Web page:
So I know how the team spent their time every two weeks, and I know how much they cost, it’s simple math to produce a cost per work item or “feature” – let’s look back at the Blue Team.


@ 10k per sprint, in this sprint we spent:

  • $2,000 each on Features 1 and 2;

  • $3,000 on Feature 3; and

  • $3,000 on other things that came up or distracted us

  • Add-on any feature-specific costs like travel or storage for IT systems

As we build data over time, we get a cumulative cost per feature:


Visibility and accuracy improves because:

  • We talk more regularly about how we spend our time, as a whole team, which creates safety for individuals and shared accountability

  • We acknowledge that distractions come up, and leaders take action to help minimise noise because they see the impact it has on the team’s ability to complete high priority work

  • Individuals no longer book time sheets to old reporting codes; no longer book to a project because it has money whilst the one they worked on doesn’t; we have visibility of the noise instead of hiding it by inflating costs to funded projects (which makes us appear slow and expensive)

  • When we display this information visually, in a prominent position in our workplace then anyone can come to see the latest at any time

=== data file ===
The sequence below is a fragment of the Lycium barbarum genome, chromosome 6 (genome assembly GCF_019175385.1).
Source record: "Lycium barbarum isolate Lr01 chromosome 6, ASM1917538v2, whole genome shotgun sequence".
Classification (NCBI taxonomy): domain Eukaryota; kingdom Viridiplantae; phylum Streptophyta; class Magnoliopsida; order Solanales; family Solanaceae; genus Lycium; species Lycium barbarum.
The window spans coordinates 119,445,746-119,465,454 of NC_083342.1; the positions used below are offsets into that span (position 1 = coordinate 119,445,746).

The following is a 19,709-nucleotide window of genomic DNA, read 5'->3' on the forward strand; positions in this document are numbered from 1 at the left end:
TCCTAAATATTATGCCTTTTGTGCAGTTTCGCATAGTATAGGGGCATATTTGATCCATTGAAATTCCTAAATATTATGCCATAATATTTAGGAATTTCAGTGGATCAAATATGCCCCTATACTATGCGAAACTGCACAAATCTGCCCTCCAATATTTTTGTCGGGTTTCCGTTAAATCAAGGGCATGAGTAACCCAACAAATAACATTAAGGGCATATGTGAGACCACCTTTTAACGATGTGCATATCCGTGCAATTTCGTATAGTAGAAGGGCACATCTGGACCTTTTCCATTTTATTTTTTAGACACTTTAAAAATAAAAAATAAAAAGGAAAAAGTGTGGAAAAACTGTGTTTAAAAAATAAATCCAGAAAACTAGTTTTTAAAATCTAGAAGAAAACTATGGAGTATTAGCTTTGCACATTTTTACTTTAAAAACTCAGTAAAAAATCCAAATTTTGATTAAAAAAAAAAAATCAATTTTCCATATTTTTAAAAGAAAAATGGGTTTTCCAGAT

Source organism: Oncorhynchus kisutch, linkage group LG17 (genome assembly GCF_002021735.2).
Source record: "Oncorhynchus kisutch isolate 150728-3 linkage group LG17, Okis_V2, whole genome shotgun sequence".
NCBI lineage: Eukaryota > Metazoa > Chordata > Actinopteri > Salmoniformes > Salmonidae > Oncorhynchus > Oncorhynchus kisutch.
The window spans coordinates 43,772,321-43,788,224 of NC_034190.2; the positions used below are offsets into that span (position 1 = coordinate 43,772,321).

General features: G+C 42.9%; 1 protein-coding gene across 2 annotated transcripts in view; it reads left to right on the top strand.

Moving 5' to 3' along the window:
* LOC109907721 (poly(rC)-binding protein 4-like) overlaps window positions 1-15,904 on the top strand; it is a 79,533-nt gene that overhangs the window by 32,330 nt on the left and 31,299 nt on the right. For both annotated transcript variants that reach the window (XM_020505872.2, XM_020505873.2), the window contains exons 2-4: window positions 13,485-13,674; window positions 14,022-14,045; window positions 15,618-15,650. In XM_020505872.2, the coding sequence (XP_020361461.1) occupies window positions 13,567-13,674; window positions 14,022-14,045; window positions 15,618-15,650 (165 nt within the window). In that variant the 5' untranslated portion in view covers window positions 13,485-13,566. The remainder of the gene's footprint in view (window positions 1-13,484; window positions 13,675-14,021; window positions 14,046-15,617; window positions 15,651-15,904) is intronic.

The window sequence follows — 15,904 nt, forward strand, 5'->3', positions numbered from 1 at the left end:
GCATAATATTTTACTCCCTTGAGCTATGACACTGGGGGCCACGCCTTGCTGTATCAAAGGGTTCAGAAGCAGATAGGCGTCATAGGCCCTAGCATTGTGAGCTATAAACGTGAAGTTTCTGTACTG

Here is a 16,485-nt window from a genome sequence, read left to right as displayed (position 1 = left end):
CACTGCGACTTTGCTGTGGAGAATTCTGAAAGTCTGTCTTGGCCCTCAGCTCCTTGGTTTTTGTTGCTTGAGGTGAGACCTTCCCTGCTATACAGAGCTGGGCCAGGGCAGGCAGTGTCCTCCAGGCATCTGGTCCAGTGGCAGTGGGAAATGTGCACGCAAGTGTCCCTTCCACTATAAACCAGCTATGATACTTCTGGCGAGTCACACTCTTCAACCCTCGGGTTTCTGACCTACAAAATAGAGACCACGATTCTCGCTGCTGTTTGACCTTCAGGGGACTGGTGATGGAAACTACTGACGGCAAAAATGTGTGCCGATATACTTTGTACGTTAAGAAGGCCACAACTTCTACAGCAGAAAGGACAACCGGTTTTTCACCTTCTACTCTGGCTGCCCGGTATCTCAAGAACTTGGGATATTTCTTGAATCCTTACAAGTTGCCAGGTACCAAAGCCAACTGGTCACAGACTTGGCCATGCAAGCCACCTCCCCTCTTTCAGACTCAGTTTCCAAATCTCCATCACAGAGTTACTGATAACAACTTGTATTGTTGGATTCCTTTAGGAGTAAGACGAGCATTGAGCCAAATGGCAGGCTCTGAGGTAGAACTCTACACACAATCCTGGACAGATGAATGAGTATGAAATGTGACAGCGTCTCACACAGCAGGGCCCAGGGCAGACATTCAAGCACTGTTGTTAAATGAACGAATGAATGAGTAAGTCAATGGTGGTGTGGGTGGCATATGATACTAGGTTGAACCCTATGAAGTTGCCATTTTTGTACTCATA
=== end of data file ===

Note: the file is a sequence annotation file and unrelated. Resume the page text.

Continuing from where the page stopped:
• The visual tool becomes a single point of truth for all outgoing reports and correspondence

    • Because it’s visible, any oddities get captured early and worked through

A few key reasons Finance now love us:

  • End of month becomes a breeze because there’s only ever 2 weeks to reconcile *at most*

  • You never have to chase us for time sheets because we settle costs every two weeks in line with iterations – Our run rate becomes predictable, there’s very few surprises

  • We can capitalise assets as we go, as each chunk of value (“feature”) is delivered – and if you’ve got the sizing of your work right, that means there’s no excuse to carry Work In Progress (WIP) open for more than 3-6 months.  So there’s no big push at the end of the year to try and “close out WIP” in time for issuing the financial statements to investors.

Next month: Demonstrate return on investment by overlaying benefits